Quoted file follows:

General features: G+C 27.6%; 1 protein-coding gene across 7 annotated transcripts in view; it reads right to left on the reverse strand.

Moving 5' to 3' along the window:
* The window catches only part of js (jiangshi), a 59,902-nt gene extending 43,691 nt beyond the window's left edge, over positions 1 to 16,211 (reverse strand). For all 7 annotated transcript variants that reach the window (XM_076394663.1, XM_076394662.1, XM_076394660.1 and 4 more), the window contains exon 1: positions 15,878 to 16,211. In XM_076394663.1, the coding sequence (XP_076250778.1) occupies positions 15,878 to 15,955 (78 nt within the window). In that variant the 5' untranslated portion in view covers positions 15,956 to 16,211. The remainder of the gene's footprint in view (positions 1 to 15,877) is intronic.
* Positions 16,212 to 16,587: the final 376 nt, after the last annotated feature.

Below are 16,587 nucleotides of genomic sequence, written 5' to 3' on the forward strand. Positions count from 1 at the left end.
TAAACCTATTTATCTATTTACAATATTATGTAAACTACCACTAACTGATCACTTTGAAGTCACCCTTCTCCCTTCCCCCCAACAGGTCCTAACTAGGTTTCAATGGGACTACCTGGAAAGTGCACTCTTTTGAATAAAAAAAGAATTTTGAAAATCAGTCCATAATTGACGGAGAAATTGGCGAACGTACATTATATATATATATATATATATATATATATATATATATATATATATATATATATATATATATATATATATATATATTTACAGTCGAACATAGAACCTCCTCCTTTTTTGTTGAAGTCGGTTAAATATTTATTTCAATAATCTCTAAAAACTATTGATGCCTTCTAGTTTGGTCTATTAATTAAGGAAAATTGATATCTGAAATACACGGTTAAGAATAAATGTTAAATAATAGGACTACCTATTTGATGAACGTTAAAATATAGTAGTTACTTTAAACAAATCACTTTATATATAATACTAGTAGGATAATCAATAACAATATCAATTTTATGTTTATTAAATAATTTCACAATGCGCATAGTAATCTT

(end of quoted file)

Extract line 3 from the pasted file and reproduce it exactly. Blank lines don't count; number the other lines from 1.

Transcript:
* The window catches only part of js (jiangshi), a 59,902-nt gene extending 43,691 nt beyond the window's left edge, over positions 1 to 16,211 (reverse strand). For all 7 annotated transcript variants that reach the window (XM_076394663.1, XM_076394662.1, XM_076394660.1 and 4 more), the window contains exon 1: positions 15,878 to 16,211. In XM_076394663.1, the coding sequence (XP_076250778.1) occupies positions 15,878 to 15,955 (78 nt within the window). In that variant the 5' untranslated portion in view covers positions 15,956 to 16,211. The remainder of the gene's footprint in view (positions 1 to 15,877) is intronic.